“No! You are! I came back and my shorts were gone!”
“First, you were in this room,” I point to the room I found two shorts, “Then you were in this room,” I point at the room he just left one short in. “You can have this one again.”
As I turn to close his door, he whirls around staring at me, and slamming his hand into the door keeping it open.
“I’m closing your door!” I tell him sternly, I don’t care how large or how angry he thinks he can be, he’d be sore to find out my limits. I proceed to slam the door behind him. I walk away to tell the manager, and basically all my coworkers about this raging man with low logic skills. Since I’ve been told to stay away from aggressive people, I have someone else watch the fitting rooms for me.

Soon, I see him leaving as he stares at me while walking out; he’s carrying a shopping bag from our store. I tell the cashiers, “Well I guess he bought his shorts.” Then I find the manager in the fitting room, telling her the same thing.
“Oh, that was his shorts? I asked if they fit okay, and he just made a noise and walked out.”

Aww, here I was hoping he’d complain about me, but I guess he realized how much of a dumb munch he was being. I didn’t want to tell him I have a photographic memory about these things, and I could probably redraw all the pimples on his face accurately, even coloring in the bright red ones he has.

Smile, he’s going to live and die in blatant ignorance. If anything is a wasted life, that is.

Customer Type: Big Baby, Capitalist, The Dumb, ESP

Trying Hard to Be Mad

July 6, 2010

I’m folding, while nearby an angry, red-faced wife is trying to control her young son and daughter, who are jumping around, yelling and screaming. Her husband and mother (or mother-in-law) comes up to her saying what great deals they just got.
The husband comes up showing her a bag full of clothes, “Wow, honey, we had such a great deal!” He lifts up his son, and the daughter runs to the grandmother.
“Well, how much did you spend?” The wife asks flatly, unimpressed.
“It was under $40 for the whole lot,” the older woman replies.
The wife looks perturbed, “Well what did you get?”
“Those shirts we showed you, they were only five bucks! We got several of them in all.”
“Yeah, it was unbelievable, you have to check it out!” He tries to point out some clothes to her.
She sighs, asking angrily, “Did you even get a good color? You didn’t get a good color, did you?”
He shows her some of the colors. She looks at them and just shakes her head.
Again, unimpressed, she says, “They didn’t even have black or gray in your size?”
“Yes, they did,” he pulls them out to show her, “All of them were under $5.”
She rolls her eyes, “Oh, whatever, let’s just go.”
The husband tries to show her some of the good deals, and she turns around leaving the store.
“Honey! Where are you going?”
“We’re leaving, now!”

Gosh, she’s so lovable, I can see why he fell for her.

Customer Types: Big Baby, Guessing Game, Lowered Expectations, Unapologetic

Wrong Color… Nevermind.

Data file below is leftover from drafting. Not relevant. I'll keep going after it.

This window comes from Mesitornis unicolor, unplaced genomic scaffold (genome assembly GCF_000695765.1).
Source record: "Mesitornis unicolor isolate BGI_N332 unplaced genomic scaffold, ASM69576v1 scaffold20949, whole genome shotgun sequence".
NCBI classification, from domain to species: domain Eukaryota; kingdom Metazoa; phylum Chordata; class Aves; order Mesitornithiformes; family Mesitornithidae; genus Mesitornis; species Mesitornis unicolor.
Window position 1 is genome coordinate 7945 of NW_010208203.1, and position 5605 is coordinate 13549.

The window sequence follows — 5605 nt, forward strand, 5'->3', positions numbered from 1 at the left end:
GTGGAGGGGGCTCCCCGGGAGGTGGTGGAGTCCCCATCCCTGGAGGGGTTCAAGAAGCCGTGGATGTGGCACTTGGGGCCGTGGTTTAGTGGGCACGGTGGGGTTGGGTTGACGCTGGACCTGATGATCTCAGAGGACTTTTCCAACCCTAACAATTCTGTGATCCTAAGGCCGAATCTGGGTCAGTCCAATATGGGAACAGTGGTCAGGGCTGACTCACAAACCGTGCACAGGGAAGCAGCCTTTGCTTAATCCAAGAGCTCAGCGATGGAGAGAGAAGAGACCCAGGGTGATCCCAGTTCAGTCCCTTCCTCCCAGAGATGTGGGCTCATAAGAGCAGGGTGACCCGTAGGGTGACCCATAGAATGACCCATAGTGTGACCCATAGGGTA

July 2, 2010

I do so love customers who will shout and yell at you like you’re dumb, but when they realize they’re totally wrong, they don’t even apologize, but continue to somehow act like it’s still your fault.

I’m helping customers with denim, and a girl says she wants this certain pair, but she can’t find it on the floor. I walk up to look at it, and it’s a gray denim–right next to it, folded are a pile of the same pants. This is an example of the miracle of merchandising, because wouldn’t you expect to find clothes from an outfit within viewing or grabbing distance of a mannequin or display? Of course, if you come from a world where everything seems to go wrong, and nothing works your way, then sure, you’d think the denim is somewhere else, taunting you, hiding from your grubby fingers, laughing mightily at your dismay; but this ain’t crazy-land.

I point at the stack, and say, “This is the denim you’re looking for.”
“No, it’s not.” She pauses, and I don’t say anything to refute her–I just have a face that says, ‘Oh really? Sure, whatever you say, I totally believe you.’ She makes a perturbed face, “It’s not! It’s a different color. It’s not the same color. Look!” She lifts it, shoving it next to the mannequin, with all the fury of a child. There are several moments of silence, as if we were remembering the departing of a loved one, or watching her pride shrivel up and dry like a tomato trapped in equatorial, noonday sunshine–but in that case, sun-dried tomato might actually taste much better.

“Nevermind,” is all that escapes her bitter lips, as she holds onto the denim and walks away, as if she were triumphant in some sort of one-sided gladiatorial match between herself and her shadow.

Anyway, I move on to something else, like instantly reciting the story to the closest co-worker for them to laugh and roll their eyes, to say, “Wow, the nerve of some people!”

Customer Type: The Blind, Unapologetic

English 101- I Want an Extra Small!

May 3, 2010

I return from a break and a woman is standing there looking for help. (I swear, I walk into these things.) She hands me a small top and says, “I want an extra small!” I can tell by her loud tone, she’s quite demanding and short-tempered. I search around, and search again, as she follows me around. Eventually, I find an XS-size, and I give it to her. She looks at me angrily, yelling, “No! I didn’t ask for this! I said I wanted an ‘extra’ small! I want another small!”

My face becomes utterly blank, since my patience suddenly dissipates. Seriously, you are in a retail environment, using nomenclature for sizes in inappropriate ways. How can your vocabulary be so stunted that you must use the word ‘extra’ to mean ‘another’ or ‘an additional’ or ‘more’. Don’t ever ask for an extra small or an extra large. I mean, literally, saying you want an extra medium already sounds sketchy. Either way, I get her the ‘extra’ small, so now she has two; I even get an extra-extra, giving her two more, but she refuses–she only wanted one extra small. Seriously?

Customer Types: Learn the Language